Death of family members brings out the best and worst in how we act and react to bad news.
For those of us who are Baby Boomers, deaths in the family are becoming more and more routine. Cousins who never have time to come to family reunions or wedding celebrations are now gathering in Intensive Care Units and funeral homes. Siblings who argued over toys, now make decisions on how to divide heirlooms.
All of us will face death of loved ones at some time or another and yet we have no training on how to act and some may fall back on old patterns of behavior. Especially negative behavior from old wounds. If our experiences surrounded other deaths were uncomfortable, we will bring those same emotions and feelings into these situations.
Choose to Deal With Relatives in a Positive Way
Unfinished business from the past doesn’t simply disappear. If it is not dealt with, at least internally, it will resurface later in unexpected and troubling ways.
Don’t buy into the drama that some family members enjoy creating. Recognize that each person handles life and death differently. Do your best to honor the dead as well as the living, by making emotional choices that are wise for you, not knee-jerk reactions.
We can allow emotional triggers that push us back into being selfish, complaining and attention seeking children. Or, on the other hand, we can recognize an emotional trigger for what it is; simply a signal your subconscious is sending to your conscious mind. It can help us to think before reacting, and make a conscious choice to speak, act and offer comfort in a giving way.
Allow Grief to Bring Out Your Best
Elizabeth Kubler-Ross once said ” When you look back at the anguish, suffering, and traumas in your life, you’ll see that these are the periods of biggest growth. After a loss that brings you dreadfully painful moments, you are a different man, a different woman. Many years later, you will be able to look back and see the positive things–togetherness in your family, faith or whatever — that came out of your pain.”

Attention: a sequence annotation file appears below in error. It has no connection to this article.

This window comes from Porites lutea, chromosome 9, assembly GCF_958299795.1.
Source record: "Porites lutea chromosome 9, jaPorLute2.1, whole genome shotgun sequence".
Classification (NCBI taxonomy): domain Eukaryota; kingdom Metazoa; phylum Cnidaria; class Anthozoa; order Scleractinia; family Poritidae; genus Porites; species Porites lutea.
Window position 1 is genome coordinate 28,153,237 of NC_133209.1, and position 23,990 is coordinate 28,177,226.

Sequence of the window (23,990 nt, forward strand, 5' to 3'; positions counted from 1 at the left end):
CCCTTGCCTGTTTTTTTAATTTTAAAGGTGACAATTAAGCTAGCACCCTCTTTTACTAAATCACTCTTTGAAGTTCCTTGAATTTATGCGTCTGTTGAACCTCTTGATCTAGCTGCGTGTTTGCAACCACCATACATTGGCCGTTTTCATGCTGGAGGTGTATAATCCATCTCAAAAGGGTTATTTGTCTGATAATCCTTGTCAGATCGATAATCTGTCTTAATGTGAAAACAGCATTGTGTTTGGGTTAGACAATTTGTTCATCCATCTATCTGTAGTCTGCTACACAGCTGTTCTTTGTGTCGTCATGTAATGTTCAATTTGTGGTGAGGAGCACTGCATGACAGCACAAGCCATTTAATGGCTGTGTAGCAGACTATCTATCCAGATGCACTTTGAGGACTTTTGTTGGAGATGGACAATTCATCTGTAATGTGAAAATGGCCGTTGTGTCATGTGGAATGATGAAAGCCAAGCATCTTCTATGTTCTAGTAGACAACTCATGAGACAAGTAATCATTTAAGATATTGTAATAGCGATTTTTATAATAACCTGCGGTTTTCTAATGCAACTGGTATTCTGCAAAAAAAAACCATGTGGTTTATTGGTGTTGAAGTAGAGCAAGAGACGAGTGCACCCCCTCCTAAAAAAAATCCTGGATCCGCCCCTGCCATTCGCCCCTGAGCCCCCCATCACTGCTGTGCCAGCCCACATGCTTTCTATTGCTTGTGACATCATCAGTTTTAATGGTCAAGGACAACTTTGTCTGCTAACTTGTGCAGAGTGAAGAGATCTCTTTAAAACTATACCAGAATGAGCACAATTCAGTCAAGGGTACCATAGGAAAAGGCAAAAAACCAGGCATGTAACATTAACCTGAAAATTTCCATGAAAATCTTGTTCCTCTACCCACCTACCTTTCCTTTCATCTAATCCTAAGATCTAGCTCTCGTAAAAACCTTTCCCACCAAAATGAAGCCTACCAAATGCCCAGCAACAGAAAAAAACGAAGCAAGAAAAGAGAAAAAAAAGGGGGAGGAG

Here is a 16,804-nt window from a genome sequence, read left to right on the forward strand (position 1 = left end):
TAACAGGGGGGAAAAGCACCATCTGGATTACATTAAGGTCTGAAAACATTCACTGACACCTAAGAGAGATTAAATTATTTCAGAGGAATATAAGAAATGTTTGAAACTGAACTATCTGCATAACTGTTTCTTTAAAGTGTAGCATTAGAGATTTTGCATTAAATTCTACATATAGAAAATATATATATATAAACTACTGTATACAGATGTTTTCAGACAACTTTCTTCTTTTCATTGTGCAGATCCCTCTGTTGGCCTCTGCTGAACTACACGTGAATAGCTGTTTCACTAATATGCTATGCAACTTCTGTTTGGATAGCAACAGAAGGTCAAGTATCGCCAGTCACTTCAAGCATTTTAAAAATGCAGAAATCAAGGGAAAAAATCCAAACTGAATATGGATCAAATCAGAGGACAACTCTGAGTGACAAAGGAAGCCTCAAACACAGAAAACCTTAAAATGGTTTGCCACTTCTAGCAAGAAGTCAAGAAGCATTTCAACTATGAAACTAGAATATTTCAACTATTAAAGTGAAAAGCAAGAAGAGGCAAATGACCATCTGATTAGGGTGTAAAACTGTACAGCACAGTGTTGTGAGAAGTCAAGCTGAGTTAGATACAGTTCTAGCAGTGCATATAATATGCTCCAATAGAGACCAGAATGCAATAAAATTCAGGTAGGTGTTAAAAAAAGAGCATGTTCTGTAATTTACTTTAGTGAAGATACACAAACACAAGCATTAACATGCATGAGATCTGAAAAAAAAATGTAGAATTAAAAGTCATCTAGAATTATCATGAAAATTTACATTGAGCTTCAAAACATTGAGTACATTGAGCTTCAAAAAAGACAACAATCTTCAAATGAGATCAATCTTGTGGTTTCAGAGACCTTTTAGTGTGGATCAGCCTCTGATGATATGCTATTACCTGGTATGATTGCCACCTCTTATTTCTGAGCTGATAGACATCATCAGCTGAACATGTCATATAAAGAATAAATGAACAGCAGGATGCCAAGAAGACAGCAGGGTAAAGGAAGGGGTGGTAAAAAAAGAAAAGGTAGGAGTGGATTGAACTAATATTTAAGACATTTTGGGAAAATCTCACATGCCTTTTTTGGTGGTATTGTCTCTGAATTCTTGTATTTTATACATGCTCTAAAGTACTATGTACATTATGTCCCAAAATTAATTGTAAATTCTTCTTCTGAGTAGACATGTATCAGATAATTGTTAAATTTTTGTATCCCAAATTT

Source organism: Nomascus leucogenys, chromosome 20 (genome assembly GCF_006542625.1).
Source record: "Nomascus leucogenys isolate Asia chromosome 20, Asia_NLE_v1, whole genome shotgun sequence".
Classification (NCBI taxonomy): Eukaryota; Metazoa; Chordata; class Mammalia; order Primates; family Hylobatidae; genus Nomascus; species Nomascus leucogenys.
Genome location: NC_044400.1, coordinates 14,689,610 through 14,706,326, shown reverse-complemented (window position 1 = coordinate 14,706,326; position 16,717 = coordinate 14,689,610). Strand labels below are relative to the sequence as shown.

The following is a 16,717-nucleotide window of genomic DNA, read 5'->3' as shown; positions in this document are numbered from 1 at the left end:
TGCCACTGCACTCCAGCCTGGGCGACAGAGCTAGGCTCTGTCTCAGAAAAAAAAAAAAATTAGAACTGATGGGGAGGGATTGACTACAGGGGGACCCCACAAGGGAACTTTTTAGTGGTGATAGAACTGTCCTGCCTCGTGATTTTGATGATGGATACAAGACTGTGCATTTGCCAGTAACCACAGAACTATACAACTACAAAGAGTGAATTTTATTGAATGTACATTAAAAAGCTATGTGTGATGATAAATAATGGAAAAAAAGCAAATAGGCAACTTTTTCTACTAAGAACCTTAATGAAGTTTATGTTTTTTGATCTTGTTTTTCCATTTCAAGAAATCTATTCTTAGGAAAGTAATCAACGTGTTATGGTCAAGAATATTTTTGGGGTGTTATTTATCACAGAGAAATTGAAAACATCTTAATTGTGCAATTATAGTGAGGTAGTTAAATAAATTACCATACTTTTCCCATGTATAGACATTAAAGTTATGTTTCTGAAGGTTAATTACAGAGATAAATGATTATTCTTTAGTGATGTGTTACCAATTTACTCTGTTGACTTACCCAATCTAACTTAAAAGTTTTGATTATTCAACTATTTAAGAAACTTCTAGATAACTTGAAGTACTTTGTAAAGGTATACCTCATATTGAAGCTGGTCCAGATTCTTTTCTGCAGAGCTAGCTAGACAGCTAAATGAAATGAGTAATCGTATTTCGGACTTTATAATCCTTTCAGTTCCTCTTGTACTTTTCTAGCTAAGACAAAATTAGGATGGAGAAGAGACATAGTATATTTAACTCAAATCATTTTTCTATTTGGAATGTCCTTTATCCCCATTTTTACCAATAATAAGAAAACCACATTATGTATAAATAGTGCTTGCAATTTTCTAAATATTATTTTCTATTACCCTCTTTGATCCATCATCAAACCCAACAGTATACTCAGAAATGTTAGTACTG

Families are where we came from, but not necessarily where we are going. We are bound to those we love and those who love us by shared experiences as well as our individual perceptions. It is important for us to be in a place where we join other family members to remember the good times and able to celebrate this passing of a loved one into the next plane of existence.
So, when the phone rings in the middle of night and it is news of the aunt, cousin, brother or other close family member who is dying or has died, know that you have a choice. This trial or suffering or sorrow is an opportunity for you to grow closer to the rest of the family.
It is a chance to reunite, forgive and let go of old wounds. It is a chance to allow your best side to show. Let this be your final gift to your loved one.